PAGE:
Chattanooga's Normal Park Museum Magnet School wins STEM grant from TVA and other business news

Normal Park wins TVA STEM grant

The Tennessee Valley Authority and its retiree organization, Bicentennial Volunteers Inc., awarded another $1 million in grants to educators in public schools this year to develop science, technology, engineering and math education projects across the Tennessee Valley.

"TVA is focused on supporting clean-energy technologies and STEM education that helps today's students develop the skills needed to work in these careers," said Jeannette Mills, TVA executive vice president and chief external relations officer. "Innovation is the key to success, and it's inspiring to contribute to the next generation's visionaries."

The competitive STEM classroom grant program is operated in partnership with the Tennessee STEM Innovation Network managed by the Battelle organization and provides grants of up to $5,000 per school. The program received 458 grant applications this year, and 238 were selected for funding.

In Chattanooga, Normal Park Museum Magnet School will use grant funding to buy materials for students to construct sustainable building models. In partnership with GreenSpaces Chattanooga, students will be tasked with taking an undeveloped plot of land and designing a building that will function as part of a sustainable city. Throughout the project, students will better understand the interconnection between science and math and learn about engineering and architecture careers.

Since 2018, TVA and its retirees have provided nearly $5 million in STEM grants supporting nearly 600,000 students.

United Way funds local Habitat project

Habitat for Humanity of Greater Chattanooga has begun construction of its first United Way-funded house at 3431 Kirkland Ave. in Alton Park.

The new house is being built for Jasmine McCann and her two children and is being backed by United Way, which began funding Habitat last year after the nonprofit home building agency submitted a grant request and was awarded $75,000 from the Impact Fund for a transformational project.

"At United Way, we believe providing long-term stability can be a catalyst for transforming lives in our community," Lesley Scearce, president and CEO of United Way, said in a statement. "This exciting partnership with Habitat for Humanity is driving this mission forward by providing Jasmine and her family a place they can call home. Creating and sustaining these pathways to long-term stability is a huge part of what helps our community thrive."

OSHA cites Amazon for safety violations

Federal safety investigators cited three Amazon warehouses for putting workers at serious risk of injury from the bending, twisting and lifting required to rapidly move and stack packages for hours.

Amazon rejected the findings by the Occupational Safety and Health Administration, and said it would appeal.

OSHA announced the citations Wednesday at warehouses in Florida, Illinois and New York, which were inspected as part of an ongoing investigation into Amazon's safety practices in conjunction with the U.S. Attorney's Office for the Southern District of New York.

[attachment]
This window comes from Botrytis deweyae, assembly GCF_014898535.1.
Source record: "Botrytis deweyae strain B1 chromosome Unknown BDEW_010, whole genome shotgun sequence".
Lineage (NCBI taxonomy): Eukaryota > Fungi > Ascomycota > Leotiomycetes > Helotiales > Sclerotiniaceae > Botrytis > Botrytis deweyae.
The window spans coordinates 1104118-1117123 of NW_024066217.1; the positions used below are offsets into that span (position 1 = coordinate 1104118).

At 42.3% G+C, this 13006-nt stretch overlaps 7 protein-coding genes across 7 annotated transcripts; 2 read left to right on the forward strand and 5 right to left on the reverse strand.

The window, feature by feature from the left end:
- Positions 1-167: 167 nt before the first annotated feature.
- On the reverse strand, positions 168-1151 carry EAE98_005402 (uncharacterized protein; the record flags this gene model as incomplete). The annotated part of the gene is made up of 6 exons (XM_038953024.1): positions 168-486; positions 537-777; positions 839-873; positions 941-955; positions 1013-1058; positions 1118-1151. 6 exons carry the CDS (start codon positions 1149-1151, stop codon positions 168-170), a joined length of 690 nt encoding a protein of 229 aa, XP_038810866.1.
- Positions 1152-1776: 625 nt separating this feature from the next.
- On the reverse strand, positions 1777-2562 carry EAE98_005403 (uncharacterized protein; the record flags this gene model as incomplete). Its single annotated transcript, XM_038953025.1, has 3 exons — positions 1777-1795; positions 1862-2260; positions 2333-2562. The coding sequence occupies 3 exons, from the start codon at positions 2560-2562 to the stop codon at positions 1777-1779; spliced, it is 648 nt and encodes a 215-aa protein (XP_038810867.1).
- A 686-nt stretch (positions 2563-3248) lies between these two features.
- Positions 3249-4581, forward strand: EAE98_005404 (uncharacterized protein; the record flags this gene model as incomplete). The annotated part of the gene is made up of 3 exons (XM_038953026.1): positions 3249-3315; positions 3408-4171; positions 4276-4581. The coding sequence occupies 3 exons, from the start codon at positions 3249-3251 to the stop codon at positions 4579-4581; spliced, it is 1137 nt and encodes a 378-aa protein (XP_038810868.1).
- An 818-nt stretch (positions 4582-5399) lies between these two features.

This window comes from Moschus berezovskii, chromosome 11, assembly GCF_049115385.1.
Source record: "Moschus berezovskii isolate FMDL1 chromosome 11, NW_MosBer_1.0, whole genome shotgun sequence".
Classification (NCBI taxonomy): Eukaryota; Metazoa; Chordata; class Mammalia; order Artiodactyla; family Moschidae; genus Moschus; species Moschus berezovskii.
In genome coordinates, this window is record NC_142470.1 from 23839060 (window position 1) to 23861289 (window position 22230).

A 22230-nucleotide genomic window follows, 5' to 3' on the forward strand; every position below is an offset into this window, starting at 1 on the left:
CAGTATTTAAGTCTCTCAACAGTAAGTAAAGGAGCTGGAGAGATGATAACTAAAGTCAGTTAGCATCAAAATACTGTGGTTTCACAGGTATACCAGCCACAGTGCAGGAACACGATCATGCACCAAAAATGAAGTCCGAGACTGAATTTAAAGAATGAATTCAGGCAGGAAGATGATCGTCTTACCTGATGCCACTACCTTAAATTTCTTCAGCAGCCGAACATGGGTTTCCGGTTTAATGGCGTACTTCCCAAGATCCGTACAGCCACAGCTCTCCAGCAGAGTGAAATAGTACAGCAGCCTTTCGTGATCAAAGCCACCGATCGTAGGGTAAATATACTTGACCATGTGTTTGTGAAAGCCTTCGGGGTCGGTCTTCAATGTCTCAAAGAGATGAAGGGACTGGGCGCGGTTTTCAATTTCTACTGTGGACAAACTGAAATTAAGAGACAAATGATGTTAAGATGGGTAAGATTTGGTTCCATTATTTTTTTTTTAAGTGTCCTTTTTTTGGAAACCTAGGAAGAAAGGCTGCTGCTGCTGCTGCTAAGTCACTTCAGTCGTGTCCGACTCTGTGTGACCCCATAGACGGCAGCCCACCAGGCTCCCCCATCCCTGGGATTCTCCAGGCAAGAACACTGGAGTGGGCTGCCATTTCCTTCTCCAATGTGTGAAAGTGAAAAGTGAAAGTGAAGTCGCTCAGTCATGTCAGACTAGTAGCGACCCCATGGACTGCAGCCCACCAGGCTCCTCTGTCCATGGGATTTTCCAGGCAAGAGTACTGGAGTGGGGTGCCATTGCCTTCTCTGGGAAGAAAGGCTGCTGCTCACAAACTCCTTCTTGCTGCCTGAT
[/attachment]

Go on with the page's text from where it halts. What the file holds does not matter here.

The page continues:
The Seattle-based e-commerce giant, which earned $33 billion in 2021, faces $60,269 in total fines if OSHA prevails.

The fines are the maximum penalty under the Occupational Safety and Heath Act's "general duty" clause, which requires employers to provide a safe working environment, said Assistant Secretary for Occupational Safety and Health Doug Parker. But in a briefing with reporters, Parker dismissed the idea that Amazon could easily absorb the penalty rather than shoulder the cost of changing its practices, saying the company is legally required to take action or face more serious consequences.

"Each of these inspections found work processes that were designed for speed but not safety, and they resulted in serious worker injuries," Parker said, adding that Amazon "continues to conduct business as usual" despite serious injury rates at warehouses that were nearly double the industry average in 2021.

Campbell's to consolidate snack offices in Camden

Campbell's Soup Co. plans to spend about $50 million to upgrade of its headquarters in New Jersey as it consolidates the central offices of snacks businesses from North Carolina and Connecticut.

The company announced Wednesday it will add about 330 positions at the site in Camden, bringing the total jobs there to about 1,600. It said the move will drive greater creativity, collaboration and career development at the company.

The jobs are moving from a Snyder's-Lance plant in Charlotte, North Carolina, and the Pepperidge Farm headquarters in Norwalk, Connecticut. A Snyder's pretzel bakery and other operations in Hanover, Pennsylvania, will not be affected by the changes, and the company will continue to operate its Pepperidge Farm bakery in Bloomfield, Connecticut. Campbell's also said Charlotte will remain a key manufacturing and distribution center for the company.

The headquarters upgrade and expansion, aided by unspecified tax incentives from New Jersey, will start in March and should take about three years to complete. Campbell's plans to upgrade existing space and construct new buildings, including a campus center and a snacks research and development center and pilot plant.

Having one snacks headquarters is expected to save Campbell $10 million within a few years, the company said.

— Compiled by Dave Flessner